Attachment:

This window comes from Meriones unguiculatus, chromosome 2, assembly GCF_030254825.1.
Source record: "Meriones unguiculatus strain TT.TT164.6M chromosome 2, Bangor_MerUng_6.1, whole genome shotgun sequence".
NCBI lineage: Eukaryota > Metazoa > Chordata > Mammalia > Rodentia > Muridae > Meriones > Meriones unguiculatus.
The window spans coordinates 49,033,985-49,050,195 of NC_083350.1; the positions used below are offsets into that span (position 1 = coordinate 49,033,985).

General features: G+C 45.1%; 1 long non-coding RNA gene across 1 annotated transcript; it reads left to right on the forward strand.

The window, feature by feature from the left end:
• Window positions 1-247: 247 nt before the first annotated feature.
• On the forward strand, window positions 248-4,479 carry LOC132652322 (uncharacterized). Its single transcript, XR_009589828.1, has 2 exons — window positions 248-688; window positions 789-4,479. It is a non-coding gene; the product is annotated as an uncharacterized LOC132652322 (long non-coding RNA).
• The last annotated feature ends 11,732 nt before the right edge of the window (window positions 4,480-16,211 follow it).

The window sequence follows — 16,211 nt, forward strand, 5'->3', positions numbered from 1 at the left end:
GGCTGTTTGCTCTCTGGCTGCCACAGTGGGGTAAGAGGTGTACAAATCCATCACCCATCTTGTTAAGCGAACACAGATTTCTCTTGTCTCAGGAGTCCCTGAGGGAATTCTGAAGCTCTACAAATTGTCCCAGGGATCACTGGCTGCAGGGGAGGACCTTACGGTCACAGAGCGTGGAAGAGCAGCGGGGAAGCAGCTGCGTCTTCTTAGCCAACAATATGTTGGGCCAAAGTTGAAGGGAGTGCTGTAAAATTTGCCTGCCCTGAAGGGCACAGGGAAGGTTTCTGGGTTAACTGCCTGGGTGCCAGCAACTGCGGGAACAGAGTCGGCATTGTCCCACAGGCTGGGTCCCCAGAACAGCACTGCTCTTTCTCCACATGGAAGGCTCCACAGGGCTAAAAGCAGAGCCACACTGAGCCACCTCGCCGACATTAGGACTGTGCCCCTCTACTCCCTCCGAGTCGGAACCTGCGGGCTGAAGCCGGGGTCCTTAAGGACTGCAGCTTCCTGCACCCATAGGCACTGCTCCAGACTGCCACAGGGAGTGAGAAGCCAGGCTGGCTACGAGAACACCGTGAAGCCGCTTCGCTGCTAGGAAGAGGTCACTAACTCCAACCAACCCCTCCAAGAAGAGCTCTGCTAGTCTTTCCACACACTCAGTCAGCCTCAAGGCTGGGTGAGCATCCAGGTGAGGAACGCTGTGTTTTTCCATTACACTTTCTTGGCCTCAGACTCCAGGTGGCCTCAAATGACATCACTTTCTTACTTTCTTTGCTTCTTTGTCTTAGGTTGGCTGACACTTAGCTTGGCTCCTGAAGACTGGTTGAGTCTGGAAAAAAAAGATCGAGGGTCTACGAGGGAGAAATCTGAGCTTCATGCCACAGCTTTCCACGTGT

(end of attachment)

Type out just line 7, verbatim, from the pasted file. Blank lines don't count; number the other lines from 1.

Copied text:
• Window positions 1-247: 247 nt before the first annotated feature.